To further clarify the sleep-dementia relationship, researchers culled out those who had mental illnesses before age 65. Depression is considered a risk factor for dementia and mental health disorders are strongly connected to sleep disturbances. The study’s analysis of participants without mental illnesses found a similar association between short-sleepers and increased risk of dementia.

The link also held whether people were taking sleep medication and whether they had a mutation called ApoE4 that makes people more apt to develop Alzheimer’s.

Experts seem to agree that researching the sleep-and-dementia connection is challenging and that previous studies have sometimes produced confusing findings. In some studies, those who sleep too long (usually measured as nine hours or more) seem to have greater dementia risk, but several of those studies were smaller or had older participants. In the new study, results intimated increased risk for long sleepers (defined as eight hours or more because there weren’t enough nine-hour sleepers), but the association was not statistically significant.

The new study also looked at whether people’s sleep changed over time. There appeared to be slightly increased dementia risk in people who shifted from short to normal sleep—a pattern thought to reflect that they slept too little at age 50 and needed more sleep later because of developing dementia.

Reference: New York Times (April 20, 2021) “Sleeping Too Little in Middle Age May Increase Dementia Risk, Study Finds”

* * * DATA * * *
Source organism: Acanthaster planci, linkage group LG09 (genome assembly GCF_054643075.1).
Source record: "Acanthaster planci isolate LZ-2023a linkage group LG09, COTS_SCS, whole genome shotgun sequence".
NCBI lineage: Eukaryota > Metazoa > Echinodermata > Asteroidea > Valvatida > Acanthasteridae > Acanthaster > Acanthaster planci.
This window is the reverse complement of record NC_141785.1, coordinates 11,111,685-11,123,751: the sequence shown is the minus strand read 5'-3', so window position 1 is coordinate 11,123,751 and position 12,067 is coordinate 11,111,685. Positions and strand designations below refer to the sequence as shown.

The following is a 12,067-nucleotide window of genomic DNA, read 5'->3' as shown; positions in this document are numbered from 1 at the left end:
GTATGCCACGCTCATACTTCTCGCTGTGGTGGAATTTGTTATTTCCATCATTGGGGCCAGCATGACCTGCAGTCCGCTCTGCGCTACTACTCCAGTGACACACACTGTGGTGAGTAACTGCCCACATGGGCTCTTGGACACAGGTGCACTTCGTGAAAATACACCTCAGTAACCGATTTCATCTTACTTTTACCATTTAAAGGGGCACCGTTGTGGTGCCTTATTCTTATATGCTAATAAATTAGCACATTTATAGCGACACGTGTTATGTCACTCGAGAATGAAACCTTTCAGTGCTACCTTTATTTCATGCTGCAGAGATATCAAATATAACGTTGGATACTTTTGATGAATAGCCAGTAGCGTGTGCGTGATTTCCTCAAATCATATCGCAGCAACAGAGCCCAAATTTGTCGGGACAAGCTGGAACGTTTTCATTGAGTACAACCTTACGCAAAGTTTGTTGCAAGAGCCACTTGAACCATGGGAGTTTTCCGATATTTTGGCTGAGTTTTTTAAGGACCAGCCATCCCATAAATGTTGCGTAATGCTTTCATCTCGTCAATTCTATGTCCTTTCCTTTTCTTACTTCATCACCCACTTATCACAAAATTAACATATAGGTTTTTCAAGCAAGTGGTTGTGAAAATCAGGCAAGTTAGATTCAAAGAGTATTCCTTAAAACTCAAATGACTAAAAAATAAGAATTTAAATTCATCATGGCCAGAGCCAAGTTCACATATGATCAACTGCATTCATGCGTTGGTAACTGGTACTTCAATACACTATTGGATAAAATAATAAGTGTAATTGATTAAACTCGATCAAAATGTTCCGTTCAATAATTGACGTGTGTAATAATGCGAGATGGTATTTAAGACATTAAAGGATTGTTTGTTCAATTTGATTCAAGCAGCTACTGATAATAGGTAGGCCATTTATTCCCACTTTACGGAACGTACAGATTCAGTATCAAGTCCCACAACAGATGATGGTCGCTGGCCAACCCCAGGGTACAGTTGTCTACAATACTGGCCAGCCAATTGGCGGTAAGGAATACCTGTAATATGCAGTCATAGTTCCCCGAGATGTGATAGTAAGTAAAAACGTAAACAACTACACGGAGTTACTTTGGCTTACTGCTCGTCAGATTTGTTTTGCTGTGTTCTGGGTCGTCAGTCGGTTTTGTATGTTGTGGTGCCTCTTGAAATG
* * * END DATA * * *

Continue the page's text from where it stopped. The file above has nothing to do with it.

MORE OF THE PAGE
Do I Need to Pay Taxes on Life Insurance Proceeds?

Life insurance is designed to pay out a death benefit to your beneficiaries, if you die while the policy is in effect, usually in a lump sum. Fox 6’s recent article entitled “Is life insurance taxable?” explains that when large amounts of money change hands, taxes are usually a given. However, that’s not the case with most life insurance.

There are some special situations that may involve taxes, like inheriting a large estate or electing to receive policy benefits in installments. However, there are strategies you can leverage to avoid paying taxes on life insurance.

Beneficiaries don’t usually have to pay taxes on money received from a life insurance policy because the IRS doesn’t consider life insurance proceeds as taxable income. If you have an accelerated death benefit rider and need to access your own policy’s proceeds due to a terminal illness, that also won’t be taxed.